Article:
It might also be the case that someone posted a really toxic review, and that's part of why people aren't coming.
posted by anonymisc at 11:37 PM on October 20, 2012 [3 favorites]


Your friend should get an office / project / production manager of some sort (intern, volunteer, family member, whatever) immediately. Preferably someone who likes, or at least can deal with, spreadsheets, invoices, and the like.
posted by hapax_legomenon at 12:19 AM on October 21, 2012 [1 favorite]


Post photos of a different product from her store on her Facebook page regularly with a blurb about why she likes it. "The new X is in, we're so excited because a, b and c. Come by to check them out before they're all gone!"

Post photos of parents who stop by with their babies and call them "customer of the day" with a little blurb about the parent or baby's interests. "Our customer of the day is little Ricky. His interests are eating peas and long walks on the beach. He is sporting this season's hottest striped onesie."

Create a giveaway that you only qualify for if you like the store on FB. Put a sign in the store at the register.

Create a section of the store that is "Top ten gifts for baby showers" (if I walked in looking for a shower gift, I'd grab something from there without too much thought because I don't have kids). The only reason I go into a boutique for baby stuff is for a gift for someone else for either a shower or a special occaision. People I know that have kids go to stores like Babies'R'us and Target or Janie and Jack for dress up clothes.

Host talks on educational things like options for "green diapering" and have a selection of eco-friendly diapers available like G-diapers.

A boutique that I like does stuff like this on Facebook. I stop by regularly even though it is out of the way because they are always posting something interesting that I'd like to see in person.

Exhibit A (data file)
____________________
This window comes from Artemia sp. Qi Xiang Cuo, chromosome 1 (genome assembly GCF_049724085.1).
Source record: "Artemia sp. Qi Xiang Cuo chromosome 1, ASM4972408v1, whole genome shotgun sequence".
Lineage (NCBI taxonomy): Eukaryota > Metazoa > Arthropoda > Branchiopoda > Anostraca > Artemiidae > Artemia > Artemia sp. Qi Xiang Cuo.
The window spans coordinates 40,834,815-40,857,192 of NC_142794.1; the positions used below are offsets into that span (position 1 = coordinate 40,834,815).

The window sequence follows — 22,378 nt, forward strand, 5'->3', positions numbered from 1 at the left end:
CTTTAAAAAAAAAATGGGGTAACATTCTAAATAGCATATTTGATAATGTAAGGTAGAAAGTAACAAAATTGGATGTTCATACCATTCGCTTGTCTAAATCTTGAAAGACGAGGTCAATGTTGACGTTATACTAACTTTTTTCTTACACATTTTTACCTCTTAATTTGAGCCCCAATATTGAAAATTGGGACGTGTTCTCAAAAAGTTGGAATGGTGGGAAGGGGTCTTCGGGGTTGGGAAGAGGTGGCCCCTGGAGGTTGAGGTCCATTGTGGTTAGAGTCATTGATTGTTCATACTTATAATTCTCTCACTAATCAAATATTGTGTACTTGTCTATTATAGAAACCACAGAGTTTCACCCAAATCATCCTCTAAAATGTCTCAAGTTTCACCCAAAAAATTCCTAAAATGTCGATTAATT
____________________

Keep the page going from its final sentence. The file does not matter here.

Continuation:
posted by dottiechang at 12:23 AM on October 21, 2012 [5 favorites]


I would advise her to cut her losses. Retail is pretty brutal. Clothing retail particularly so during a recession because of the squeeze on discretionary spend. Even if she were to implement all the right changes it would still take the best part of a year to start seeing some of the changes hitting the bottom line.

Having seen a friend run his shop like this for several years and seen the debt burden he had for 10 years afterwards the issue can be not knowing when to walk away.

Overbuying and poor inventory management can be symptomatic of not knowing one's market and, more simply, just not "getting" how retail works - assuming that an interest in what one is buying and/or a flair for buying interesting things is enough. Anthony Bourdain offers a long cautionary tale in Kitchen Confidential about people doing this in the restaurant business. The conclusions are the same for retail: everything must be geared towards margin and cash flow. If that conflicts with the vision you have for your shop, if doing that isn't interesting to you, or if you just aren't good at it, then it isn't the business for you.

If your friend chooses to continue then she needs to start living by metrics: Days of supply, turn, stock to sales, gross and net margin etc; because she is poor at inventory management she needs to have a *weekly* dashboard telling her what these KPIs are and she needs to know how the data drives what she does next.

Overbuying is also sometimes a sign of not knowing one's market. I'd strongly suggest going back to basics and doing a positioning exercise, looking closely again at what the neighbourhood (or Internet) needs. And being very clear about what sells and what doesn't. If there is a gap between what someone wants to sell and what customers want to buy it can be bridged in lots of ways (changing one of the 4Ps, finding a new market etc) but for a quasi-hobbyist retailer it is a big ask. So: before doing anything else on promotion, actually have her write down some buyer profiles. Test those against live customers coming into the shop. Test them against what is being sold. Yes, having a web presence is great, but unless your friend is selling an amazing curated clothing collection crying out for a wider audience the cost and expertise needed for an ecommerce solution is a distraction. Focus on something simple, attractive and SEO friendly.

Short term it's all about cash flow: clear down remaining stock within 60 days ideally, even if it means shifting at a discount. Don't buy more stock until the shop has reached its benchmark stock KPIs. Restock to a plan: both in terms of metrics but also with a clear vision of who the target customer actually is.